Taliban Weakens in Afghanistan's South
But progress is 'fragile and reversible,' says Petraeus
By Evann Gastaldo,  Newser Staff
Posted Apr 17, 2011 5:14 PM CDT
US Marines from 3rd Platoon, Lima Company, 3rd Battalion, 5th Marine Regiment patrol down the main road in the Wishtan area of Sangin district southern Helmand province of Afghanistan.   (AP Photo/ Sebastian Abbot)

(Newser) – Rare good news from Afghanistan: The Taliban is losing ground in the south, meaning that “we start this year in a very different place from last year,” Gen. David Petraeus says. For the first time since the beginning of the war, the Taliban’s summer fighting season begins with less control in the south than they enjoyed the year prior. In a lengthy piece, the Washington Post looks at three insurgent-ridden regions where progress has been made: Sangin, Zhari, and Arghandab.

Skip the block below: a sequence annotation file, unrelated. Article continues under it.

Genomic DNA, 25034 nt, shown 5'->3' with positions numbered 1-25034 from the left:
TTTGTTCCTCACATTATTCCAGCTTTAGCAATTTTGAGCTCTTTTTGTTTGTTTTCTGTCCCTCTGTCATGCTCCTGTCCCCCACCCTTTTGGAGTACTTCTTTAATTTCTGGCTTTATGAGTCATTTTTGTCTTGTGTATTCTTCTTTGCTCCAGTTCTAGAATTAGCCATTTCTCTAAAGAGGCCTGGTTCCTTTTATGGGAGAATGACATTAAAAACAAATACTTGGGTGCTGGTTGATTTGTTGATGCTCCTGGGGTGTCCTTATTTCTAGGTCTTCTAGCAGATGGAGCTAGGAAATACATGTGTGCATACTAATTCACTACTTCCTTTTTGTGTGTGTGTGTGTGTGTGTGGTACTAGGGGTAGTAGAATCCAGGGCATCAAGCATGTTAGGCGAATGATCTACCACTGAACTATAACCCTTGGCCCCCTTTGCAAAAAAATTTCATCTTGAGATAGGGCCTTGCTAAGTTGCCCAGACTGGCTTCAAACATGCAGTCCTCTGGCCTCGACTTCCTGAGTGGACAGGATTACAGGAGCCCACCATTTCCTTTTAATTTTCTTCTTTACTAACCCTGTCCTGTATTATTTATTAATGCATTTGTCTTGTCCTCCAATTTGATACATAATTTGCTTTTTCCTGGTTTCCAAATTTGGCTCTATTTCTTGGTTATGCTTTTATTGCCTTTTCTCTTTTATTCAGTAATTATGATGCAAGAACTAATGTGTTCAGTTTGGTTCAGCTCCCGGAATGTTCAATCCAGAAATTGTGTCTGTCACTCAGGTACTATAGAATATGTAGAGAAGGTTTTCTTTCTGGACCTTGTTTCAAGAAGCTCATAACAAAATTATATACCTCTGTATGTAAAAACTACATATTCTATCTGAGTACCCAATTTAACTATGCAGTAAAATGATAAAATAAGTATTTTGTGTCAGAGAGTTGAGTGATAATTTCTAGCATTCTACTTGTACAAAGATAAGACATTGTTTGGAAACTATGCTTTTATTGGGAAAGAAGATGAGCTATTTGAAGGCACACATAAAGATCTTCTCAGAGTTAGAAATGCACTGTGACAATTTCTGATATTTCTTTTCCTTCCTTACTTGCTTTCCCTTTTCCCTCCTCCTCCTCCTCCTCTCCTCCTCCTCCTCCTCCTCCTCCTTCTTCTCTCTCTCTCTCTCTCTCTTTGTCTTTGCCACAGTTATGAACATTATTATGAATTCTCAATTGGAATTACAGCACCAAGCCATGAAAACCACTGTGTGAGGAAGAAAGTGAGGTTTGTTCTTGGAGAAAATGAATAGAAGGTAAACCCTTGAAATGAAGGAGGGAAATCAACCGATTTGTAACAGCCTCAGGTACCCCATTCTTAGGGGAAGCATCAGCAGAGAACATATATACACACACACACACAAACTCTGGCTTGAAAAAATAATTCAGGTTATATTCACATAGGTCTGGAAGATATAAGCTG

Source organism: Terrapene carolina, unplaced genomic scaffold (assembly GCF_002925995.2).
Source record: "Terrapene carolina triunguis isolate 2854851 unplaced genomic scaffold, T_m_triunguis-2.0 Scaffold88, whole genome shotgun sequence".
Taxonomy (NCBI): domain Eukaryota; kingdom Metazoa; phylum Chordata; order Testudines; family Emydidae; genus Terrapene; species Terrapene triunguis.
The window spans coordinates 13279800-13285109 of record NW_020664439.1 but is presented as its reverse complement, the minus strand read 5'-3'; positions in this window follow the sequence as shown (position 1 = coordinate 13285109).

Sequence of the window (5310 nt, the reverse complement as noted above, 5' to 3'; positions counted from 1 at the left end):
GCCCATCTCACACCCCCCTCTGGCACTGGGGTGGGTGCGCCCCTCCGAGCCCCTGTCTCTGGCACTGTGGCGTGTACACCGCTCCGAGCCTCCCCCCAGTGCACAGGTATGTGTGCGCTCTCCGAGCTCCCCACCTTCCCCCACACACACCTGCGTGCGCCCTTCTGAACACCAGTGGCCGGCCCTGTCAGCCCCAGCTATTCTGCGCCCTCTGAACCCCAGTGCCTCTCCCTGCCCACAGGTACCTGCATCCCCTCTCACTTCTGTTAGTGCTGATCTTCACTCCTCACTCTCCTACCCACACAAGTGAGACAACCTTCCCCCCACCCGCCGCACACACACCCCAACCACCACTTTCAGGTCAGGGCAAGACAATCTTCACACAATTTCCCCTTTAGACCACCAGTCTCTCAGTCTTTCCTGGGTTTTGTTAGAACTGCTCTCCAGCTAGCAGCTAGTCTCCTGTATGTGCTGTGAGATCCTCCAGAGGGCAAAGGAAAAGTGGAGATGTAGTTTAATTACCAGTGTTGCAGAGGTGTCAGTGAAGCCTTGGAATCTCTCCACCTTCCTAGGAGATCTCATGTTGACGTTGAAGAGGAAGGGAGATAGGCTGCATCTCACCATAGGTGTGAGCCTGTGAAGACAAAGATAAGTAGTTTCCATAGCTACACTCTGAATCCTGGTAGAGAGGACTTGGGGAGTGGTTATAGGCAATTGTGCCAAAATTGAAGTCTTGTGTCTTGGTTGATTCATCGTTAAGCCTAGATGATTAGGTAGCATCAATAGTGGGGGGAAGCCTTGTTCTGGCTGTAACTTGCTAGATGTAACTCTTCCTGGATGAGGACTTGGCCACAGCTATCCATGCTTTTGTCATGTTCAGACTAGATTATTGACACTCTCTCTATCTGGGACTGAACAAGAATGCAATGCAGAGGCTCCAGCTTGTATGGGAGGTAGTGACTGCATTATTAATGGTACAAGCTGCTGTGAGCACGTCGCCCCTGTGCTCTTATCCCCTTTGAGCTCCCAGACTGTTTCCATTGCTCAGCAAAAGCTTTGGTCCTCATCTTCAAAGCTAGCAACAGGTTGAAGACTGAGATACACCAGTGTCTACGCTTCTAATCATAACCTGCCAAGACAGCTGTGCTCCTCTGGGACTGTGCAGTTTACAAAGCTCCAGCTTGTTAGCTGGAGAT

But the progress is “fragile and reversible,” Petraeus warns, and many wonder if the gains will hold as new Taliban leaders arrive from Pakistan. Some senior US officers expect new tactics, including more homemade explosives, new suicide bombers, and assassinations. Other military officials and diplomats worry that the Afghan government will not be able to sustain the progress after the US and NATO withdraw. Meanwhile, security in eastern Afghanistan has deteriorated. President Obama will have to take all of that into account before July, when he has promised to begin pulling out troops.